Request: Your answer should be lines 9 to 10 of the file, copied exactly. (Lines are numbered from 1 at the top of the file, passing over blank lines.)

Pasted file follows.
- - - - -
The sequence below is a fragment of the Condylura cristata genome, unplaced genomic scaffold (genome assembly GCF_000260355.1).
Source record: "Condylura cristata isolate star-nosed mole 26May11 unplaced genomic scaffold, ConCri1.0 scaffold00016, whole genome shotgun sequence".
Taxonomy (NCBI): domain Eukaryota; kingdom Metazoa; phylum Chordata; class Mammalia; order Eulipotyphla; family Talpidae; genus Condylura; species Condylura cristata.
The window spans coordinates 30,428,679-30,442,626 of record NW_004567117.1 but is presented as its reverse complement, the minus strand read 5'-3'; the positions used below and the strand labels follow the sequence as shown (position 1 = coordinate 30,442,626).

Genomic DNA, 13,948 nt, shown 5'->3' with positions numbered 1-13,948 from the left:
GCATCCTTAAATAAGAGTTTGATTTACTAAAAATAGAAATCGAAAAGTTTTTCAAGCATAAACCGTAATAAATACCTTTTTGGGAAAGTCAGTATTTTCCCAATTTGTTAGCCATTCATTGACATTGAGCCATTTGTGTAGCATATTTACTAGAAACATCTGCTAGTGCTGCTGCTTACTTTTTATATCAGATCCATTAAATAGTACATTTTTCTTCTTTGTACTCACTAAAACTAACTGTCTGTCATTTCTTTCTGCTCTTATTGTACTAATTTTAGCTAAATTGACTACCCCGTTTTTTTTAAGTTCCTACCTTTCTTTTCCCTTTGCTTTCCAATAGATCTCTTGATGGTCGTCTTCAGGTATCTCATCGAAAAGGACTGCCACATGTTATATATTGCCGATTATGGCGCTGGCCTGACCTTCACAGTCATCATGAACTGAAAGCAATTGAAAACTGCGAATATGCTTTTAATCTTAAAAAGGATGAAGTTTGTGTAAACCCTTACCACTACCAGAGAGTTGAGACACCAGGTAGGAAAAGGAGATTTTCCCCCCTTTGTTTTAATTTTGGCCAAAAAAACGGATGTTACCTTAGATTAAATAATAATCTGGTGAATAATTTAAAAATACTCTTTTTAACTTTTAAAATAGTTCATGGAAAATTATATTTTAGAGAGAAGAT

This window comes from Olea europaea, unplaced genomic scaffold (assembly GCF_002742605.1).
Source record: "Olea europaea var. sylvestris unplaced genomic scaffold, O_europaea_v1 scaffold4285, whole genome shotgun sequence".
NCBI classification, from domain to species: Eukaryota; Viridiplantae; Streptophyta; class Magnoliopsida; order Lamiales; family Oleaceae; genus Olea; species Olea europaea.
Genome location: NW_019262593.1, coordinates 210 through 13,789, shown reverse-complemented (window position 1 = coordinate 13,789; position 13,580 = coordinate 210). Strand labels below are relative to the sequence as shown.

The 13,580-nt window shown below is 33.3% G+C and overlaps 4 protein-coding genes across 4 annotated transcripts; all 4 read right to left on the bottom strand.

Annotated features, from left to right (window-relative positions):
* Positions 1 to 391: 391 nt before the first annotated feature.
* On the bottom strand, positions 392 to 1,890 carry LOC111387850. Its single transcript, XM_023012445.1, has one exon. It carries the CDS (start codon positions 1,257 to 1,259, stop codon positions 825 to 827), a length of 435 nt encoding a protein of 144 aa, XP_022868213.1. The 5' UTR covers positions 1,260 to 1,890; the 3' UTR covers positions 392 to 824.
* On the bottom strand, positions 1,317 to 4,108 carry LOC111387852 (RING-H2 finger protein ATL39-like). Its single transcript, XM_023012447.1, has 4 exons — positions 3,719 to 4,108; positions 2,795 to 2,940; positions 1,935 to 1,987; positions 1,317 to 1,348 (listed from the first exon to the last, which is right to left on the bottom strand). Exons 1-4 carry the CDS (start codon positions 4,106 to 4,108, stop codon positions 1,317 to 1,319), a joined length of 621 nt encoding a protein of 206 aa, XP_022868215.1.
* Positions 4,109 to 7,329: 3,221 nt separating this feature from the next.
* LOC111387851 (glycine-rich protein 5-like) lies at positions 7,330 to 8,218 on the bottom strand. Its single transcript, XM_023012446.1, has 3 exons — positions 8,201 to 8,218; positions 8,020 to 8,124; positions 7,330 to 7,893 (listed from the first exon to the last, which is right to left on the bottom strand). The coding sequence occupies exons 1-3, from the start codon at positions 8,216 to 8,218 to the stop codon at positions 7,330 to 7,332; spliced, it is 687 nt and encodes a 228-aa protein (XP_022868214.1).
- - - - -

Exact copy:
NCBI classification, from domain to species: Eukaryota; Viridiplantae; Streptophyta; class Magnoliopsida; order Lamiales; family Oleaceae; genus Olea; species Olea europaea.
Genome location: NW_019262593.1, coordinates 210 through 13,789, shown reverse-complemented (window position 1 = coordinate 13,789; position 13,580 = coordinate 210). Strand labels below are relative to the sequence as shown.